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Margaret Sanger and the Origin of the Birth Control Movement, 1910-1930: The Concept of Women's Sexual Autonomy Hardcover – 1 Jan 2008
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"Coates' strongest and most sustained interpretive point makes a thought-provoking contribution to women's history and contemporary debates about gender equality. She asserts that Sanger deserves to be classified as a committed feminist because - despite forays into now discredited rationales for birth control such as eugenics - Sanger never jettisoned her principle that sexual fulfillment was a women's right." - Patricia Kelleher, Ph.D. Associate Professor of History Kutztown University "Coates analysis of the background to Margaret Sanger's beliefs and writings is fascinating and well grounded in a careful review of original sources as well as in a thorough critique of existing biographical accounts of Sanger's life and work." - Judith N. Lasker, Ph.D. NEH Distinguished Professor Department of Sociology and Anthropology Lehigh University"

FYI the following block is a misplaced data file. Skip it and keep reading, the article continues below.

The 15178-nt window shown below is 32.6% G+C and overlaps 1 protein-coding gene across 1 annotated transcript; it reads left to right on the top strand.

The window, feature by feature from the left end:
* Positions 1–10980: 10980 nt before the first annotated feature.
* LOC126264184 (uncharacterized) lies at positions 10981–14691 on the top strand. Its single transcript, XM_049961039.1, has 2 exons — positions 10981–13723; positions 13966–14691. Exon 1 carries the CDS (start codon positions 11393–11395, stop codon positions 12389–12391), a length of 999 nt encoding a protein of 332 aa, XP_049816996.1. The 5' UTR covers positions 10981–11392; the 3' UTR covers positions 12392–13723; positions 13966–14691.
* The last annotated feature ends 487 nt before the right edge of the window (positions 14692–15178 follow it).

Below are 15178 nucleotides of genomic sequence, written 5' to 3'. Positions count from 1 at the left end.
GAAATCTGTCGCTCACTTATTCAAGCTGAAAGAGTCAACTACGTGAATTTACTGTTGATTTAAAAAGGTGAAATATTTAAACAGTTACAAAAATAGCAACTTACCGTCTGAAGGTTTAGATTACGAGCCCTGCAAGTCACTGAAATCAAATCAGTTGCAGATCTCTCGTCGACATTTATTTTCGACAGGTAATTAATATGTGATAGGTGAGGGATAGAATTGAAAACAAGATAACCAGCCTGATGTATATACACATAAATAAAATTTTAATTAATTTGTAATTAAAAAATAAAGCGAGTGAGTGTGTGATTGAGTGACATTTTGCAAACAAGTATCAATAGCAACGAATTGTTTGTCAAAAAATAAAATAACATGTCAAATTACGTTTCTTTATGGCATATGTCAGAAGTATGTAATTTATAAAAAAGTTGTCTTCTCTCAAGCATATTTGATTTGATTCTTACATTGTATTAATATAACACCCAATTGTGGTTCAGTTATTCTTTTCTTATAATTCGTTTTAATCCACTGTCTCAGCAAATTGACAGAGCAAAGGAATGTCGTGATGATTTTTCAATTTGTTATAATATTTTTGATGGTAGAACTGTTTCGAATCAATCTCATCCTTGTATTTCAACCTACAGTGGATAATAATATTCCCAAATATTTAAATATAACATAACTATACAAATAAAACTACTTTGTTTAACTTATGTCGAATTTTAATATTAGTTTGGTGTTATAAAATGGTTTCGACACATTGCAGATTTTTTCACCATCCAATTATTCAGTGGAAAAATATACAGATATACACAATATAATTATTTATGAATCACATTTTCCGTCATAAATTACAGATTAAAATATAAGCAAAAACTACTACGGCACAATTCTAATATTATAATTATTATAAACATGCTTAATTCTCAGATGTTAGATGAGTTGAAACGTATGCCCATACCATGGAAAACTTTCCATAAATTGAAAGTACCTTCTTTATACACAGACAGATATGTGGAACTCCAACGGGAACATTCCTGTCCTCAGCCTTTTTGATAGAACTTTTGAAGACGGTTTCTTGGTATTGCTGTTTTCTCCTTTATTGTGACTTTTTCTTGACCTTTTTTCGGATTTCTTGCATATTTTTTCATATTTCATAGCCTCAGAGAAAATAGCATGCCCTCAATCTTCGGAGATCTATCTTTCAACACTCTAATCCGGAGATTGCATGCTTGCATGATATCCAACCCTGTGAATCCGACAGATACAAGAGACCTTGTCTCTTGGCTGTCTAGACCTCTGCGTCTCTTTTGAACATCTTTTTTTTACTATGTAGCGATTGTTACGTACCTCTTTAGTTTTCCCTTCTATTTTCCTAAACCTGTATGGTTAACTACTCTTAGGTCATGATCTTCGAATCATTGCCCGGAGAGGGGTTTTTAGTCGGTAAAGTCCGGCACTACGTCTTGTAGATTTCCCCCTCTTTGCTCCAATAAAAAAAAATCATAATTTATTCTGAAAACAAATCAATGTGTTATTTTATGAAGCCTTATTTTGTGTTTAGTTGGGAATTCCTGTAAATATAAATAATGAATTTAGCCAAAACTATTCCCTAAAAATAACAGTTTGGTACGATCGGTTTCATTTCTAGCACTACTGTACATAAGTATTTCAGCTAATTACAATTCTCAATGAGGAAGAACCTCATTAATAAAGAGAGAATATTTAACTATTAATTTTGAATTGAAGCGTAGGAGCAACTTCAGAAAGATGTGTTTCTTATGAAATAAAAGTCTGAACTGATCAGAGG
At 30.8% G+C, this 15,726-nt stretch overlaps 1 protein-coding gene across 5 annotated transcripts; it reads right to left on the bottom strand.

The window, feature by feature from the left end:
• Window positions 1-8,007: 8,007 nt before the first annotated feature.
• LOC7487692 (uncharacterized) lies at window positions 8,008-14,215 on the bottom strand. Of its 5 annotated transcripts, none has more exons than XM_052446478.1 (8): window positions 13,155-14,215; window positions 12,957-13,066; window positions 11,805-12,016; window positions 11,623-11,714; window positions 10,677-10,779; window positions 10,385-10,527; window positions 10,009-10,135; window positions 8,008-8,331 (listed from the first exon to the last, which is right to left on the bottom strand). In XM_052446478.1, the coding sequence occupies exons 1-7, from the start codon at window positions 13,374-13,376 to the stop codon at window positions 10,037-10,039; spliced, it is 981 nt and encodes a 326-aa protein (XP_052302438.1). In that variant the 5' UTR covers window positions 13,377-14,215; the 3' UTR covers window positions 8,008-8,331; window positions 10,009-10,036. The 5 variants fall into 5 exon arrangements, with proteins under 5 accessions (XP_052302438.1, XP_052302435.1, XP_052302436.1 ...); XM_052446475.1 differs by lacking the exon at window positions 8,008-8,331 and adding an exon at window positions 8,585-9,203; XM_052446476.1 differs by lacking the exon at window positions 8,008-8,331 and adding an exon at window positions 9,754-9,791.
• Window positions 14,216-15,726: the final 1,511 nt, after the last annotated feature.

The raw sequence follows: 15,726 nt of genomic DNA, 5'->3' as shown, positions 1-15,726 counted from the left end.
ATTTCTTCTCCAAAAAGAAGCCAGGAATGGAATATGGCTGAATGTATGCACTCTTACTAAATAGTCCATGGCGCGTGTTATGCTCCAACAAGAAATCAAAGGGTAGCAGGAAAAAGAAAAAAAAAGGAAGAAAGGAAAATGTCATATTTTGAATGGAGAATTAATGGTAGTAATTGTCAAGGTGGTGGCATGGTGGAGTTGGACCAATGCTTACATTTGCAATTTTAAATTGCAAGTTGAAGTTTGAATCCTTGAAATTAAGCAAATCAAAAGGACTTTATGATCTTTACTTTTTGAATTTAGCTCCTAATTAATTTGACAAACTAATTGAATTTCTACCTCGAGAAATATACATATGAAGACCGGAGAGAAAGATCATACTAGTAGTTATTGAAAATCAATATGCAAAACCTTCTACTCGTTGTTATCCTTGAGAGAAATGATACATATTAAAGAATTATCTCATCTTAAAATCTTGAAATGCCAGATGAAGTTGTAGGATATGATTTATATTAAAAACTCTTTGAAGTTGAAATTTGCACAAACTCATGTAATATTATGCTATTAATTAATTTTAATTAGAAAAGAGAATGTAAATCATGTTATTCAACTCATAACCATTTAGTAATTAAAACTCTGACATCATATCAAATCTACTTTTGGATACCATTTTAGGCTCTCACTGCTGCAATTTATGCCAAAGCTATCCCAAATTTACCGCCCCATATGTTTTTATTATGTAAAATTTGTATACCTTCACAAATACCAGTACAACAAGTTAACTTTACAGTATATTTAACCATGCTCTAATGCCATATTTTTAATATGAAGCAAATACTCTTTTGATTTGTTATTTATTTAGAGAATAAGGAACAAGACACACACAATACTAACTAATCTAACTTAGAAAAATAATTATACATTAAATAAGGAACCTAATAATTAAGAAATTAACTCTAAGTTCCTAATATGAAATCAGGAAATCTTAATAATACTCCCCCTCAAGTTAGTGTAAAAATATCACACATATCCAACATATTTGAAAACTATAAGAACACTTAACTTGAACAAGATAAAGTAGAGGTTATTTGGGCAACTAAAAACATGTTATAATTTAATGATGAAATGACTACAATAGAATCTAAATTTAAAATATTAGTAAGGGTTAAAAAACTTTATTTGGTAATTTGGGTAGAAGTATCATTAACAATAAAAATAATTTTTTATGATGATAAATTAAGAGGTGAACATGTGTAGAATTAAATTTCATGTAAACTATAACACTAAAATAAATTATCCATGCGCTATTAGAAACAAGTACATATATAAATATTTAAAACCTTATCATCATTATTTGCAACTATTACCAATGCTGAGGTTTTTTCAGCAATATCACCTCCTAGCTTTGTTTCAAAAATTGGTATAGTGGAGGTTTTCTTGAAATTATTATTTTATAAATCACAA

About the Author
Patricia L. Walsh Coates is an Assistant professor of Education at Kutztown University of Pennsylvania. She earned her Ph.D. in American history from Lehigh University.
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